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Purée, Amy Waldman's Upscale Juice Bar on Elm Street in Downtown Bethesda


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I've been hearing about this insanely expensive, insanely good, juice-smoothie bar next to Equinox gym in Bethesda, but didn't get around to trying it until this morning.

Jake Parrott recently told me, about New York Avenue Beach Bar, "It's not about lowering your expectations; it's about changing them."

I haven't yet been to New York Avenue Beach Bar, but I cannot imagine there is much overlap in clientele. In fact, I cannot imagine two more polar opposite houses of beverage.

And when you see the prices at Purée, you'll change your expectations right quick, too. I walked in today and was hit by an overwhelming whiff of freshly cut wheatgrass - it was everywhere. Pints of juice *start* at $9, and go up from there when you add supplements.

Dare I say that for a splurge, it's worth it? This is the change of expectations I was talking about. A pint of coconut water was $9, and with tax plus tip was $12.71!

But. It came in a remarkable screwtop glass container (which I suspect you can reuse there), and, if you've only had Vita Coco or Zico, was almost unrecognizable as the same product. *This* is what I envision fresh, unpasteurized, coconut juice tasting like - straight from the coconut and chilled. It was so sweet, and so good, that I almost couldn't believe it.

So what is worth more: a $10 16-ounce hand-crafted smoothie here, or a $10 8-ounce frozen margarita from the swirling machine at New York Avenue Beach Bar?

No question in my mind. As Terry Theise says, "I like truffles and I like tortilla chips, but I’m not confused about which flavor is more beautiful."

Price aside, I cannot imagine anyone in the world not liking this place. If I had unlimited wealth, I would spend $50 a day here for the rest of my life.

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They have a booth at the Pike Central Farmers Market too.

Alas, I think I must not be there demographic because I can't seem to get them to talk to me while at the market even when I catch an associate's eye who isn't doing anything and say, "Excuse me."

However, I am often next door at Equinox so I really should just go in and see what all the fuss is about.

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Puree is about a once-a-week thing for me. They initially said they couldn't take the glass bottles if you left with them and brought them back later, but that may have changed. I suspect the bottles are re-useable but the lids have to be trashed. Or, you could have a growing collection of them in your cabinets, like I do.

The store is cute; a lot of the traffic does seem to be of the bethesda-housewife/lululemon-clad-yogi/latest-cleanse-devotee type, but even so it can be strangely relaxing to pull up a stool at the bar and watch the mysterious process of transforming wheatgrass into a brilliant green shot. Service can be a bit distracted, but I tend to cut some slack to teenagers.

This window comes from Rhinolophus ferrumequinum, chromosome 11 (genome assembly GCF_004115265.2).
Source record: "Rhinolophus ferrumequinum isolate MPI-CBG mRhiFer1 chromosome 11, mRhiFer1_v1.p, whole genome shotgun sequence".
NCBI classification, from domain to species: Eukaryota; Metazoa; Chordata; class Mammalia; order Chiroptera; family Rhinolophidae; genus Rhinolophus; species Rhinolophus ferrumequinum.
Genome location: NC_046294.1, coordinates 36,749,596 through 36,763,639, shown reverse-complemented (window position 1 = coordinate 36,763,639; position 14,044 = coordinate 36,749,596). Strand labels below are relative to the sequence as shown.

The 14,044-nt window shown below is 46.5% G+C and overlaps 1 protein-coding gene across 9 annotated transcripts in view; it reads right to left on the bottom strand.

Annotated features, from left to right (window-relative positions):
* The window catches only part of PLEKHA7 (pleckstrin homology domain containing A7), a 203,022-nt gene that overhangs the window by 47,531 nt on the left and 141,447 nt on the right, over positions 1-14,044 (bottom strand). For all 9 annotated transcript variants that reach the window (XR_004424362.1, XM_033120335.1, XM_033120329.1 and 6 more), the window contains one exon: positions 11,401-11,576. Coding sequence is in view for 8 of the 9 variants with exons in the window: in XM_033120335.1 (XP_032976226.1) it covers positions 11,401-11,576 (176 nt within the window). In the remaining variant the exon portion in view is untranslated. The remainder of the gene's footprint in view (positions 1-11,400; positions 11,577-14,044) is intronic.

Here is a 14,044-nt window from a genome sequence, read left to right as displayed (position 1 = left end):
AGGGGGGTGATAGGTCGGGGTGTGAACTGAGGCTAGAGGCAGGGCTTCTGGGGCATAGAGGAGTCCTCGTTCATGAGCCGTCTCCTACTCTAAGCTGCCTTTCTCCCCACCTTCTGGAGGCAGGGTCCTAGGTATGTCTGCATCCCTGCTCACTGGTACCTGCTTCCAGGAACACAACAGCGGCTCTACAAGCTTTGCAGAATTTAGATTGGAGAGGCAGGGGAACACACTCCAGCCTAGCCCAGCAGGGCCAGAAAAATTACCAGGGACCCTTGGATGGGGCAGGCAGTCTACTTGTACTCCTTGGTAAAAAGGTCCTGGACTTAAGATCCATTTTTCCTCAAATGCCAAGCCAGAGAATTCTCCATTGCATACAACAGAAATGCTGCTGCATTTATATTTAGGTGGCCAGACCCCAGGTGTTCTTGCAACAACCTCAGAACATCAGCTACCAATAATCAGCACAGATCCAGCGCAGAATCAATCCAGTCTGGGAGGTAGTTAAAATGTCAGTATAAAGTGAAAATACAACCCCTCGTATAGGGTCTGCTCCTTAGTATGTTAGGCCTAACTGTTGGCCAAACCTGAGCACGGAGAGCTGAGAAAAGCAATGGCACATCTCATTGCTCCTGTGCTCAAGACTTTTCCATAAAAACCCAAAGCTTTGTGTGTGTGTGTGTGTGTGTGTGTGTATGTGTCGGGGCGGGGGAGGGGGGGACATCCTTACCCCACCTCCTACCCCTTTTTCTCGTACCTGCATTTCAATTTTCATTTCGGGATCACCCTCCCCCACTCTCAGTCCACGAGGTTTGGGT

The "mean" lemonade can be a brilliant thing after a hard workout or a frustrating day. The smoothies are generally fantastic, but I confess I occasionally hear Travolta's incredulous voice in my head: “You don’t put bourbon in it or nothin’?!”

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For those wanting to start the New Year with a healthy change in dietary habits, Purée Juice Bar in Bethesda has started a home delivery program.

I must respectfully dissent from the encouragement for this and related concerns. The fact that so many people are willing to spend $10 or more for a glass of juice is, I'm fairly confident, the end of western civilization as we know it. Yes, yes, I agree that it's very good juice. But I got an even better glass for approximately $2-$2.50 at the market in Jerusalem last summer (still swooning about that one), which is approximately what these should cost, too, even accounting for the fact that the fruits and veggies can't be sourced locally in the winter. Not blaming the proprietors -- they're running a fine business and they know the market will bear it in these parts. But we've gone collectively out of our minds.

P.S. Yes, the $10 8-ounce frozen margarita from the swirling machine at New York Avenue Beach Bar is nuts, too. This didn't start with juices. I think it started when Starbucks discovered that people were willing to spend $5 a day -- every day -- for something that costs a few cents to make . . . and was exacerbated by the new cocktail craze, which is very welcome but also absurdly price-inflated.

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